The first part of a series on memory failures has just appeared on the increasingly compulsive cognitive science blog Developing Intelligence.
The site is run by cognitive neuroscientist Chris Chatham who summarises the ‘seven sins of memory’ – Daniel Schacter’s famous description of the seven ways in which memory can become distorted or degraded.
Schacter first described his ideas in a landmark paper and later in an accessible book of the same name.
Chris has a different approach, however, and will be setting out his alternative views over the coming week:
In contrast to Schacter‚Äôs ‚Äúseven sins of memory‚Äù (1999), I argue that all types of memory inaccuracy arise from three distinct types of memory system failure: those of maintenance, of search, and of monitoring. Failures of maintenance include problems involving prospective memory (‚Äúforgetting to remember‚Äù), rapid forgetting, and absent-mindedness. Failures of search include retrieval-induced forgetting, tip-of-the-tongue phenomena, and amnesia. Failures of monitoring include source misattribution, memory biases, and suggestibility. Finally, other memory inaccuracies may actually result from interactions among multiple sources of failure.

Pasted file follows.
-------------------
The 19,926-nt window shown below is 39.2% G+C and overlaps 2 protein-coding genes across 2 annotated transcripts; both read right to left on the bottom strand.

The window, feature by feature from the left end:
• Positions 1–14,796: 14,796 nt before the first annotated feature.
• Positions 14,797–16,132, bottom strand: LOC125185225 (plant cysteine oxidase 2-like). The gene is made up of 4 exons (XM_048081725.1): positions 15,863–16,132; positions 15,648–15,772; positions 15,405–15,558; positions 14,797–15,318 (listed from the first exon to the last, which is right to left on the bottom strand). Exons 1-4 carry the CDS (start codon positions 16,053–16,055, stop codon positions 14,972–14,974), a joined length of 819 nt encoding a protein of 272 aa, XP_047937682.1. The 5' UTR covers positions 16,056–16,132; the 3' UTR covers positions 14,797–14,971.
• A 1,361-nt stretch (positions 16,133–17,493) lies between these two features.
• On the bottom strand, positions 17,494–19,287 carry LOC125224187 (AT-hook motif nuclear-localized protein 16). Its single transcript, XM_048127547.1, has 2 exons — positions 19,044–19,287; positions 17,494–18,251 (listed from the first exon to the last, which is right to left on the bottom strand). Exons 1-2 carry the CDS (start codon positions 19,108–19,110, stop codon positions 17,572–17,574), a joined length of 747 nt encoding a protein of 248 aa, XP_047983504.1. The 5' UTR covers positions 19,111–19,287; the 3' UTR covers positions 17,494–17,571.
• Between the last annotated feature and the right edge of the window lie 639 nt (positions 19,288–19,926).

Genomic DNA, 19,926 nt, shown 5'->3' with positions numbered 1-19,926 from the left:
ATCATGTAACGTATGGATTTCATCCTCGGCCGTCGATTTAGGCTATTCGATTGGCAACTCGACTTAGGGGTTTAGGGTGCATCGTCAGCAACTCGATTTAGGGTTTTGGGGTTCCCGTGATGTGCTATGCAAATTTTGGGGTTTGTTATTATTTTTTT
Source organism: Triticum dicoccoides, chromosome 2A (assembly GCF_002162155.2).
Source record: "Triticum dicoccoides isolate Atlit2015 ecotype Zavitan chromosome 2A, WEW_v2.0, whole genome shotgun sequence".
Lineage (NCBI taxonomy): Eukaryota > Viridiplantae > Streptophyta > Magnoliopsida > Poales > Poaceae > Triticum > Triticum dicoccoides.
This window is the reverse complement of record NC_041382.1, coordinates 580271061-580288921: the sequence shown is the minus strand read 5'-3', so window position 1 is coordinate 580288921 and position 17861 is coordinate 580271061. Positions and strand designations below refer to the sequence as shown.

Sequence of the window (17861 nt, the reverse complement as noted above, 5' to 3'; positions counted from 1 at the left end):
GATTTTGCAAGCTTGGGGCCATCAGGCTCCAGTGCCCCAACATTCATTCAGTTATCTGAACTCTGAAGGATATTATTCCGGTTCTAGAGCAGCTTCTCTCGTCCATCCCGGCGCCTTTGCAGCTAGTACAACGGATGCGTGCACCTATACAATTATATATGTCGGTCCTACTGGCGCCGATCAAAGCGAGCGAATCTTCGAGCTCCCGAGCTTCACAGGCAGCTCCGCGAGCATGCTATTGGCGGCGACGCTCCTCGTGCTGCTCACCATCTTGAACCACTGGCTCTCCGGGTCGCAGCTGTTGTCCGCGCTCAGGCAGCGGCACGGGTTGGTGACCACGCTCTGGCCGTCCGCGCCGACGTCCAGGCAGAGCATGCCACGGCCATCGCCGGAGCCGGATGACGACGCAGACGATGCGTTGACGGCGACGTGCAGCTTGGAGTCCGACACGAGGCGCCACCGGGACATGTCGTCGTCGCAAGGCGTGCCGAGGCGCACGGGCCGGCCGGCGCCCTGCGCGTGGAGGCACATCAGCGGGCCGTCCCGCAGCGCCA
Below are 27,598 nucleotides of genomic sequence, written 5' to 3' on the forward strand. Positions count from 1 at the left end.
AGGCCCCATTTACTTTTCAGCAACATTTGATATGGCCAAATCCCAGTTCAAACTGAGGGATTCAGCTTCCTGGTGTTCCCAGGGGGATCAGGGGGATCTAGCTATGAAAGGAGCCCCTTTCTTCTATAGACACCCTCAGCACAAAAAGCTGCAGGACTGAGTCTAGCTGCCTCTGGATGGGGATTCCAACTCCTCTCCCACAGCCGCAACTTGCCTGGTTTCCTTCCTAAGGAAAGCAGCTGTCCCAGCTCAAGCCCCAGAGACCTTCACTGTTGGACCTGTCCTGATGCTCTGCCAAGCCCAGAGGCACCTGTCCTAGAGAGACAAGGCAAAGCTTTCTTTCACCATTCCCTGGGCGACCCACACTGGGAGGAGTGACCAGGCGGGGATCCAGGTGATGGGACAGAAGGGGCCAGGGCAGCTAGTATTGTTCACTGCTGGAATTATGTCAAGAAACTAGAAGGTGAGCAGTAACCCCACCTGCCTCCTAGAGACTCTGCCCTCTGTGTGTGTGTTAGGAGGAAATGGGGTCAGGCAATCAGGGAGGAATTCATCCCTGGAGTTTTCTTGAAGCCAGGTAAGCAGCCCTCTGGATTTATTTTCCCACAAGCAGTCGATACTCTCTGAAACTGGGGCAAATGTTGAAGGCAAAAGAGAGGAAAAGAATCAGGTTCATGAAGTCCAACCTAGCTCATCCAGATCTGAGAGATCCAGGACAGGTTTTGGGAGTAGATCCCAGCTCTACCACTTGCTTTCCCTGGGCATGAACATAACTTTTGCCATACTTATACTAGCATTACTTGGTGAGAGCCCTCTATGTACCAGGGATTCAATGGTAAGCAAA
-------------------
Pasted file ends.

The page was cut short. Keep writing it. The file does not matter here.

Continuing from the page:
In this week’s upcoming posts, I will review each of these categories of memory failure in turn, and describe how they can account for all types of memory inaccuracy when taken together.
Link to post at Developing Intelligence.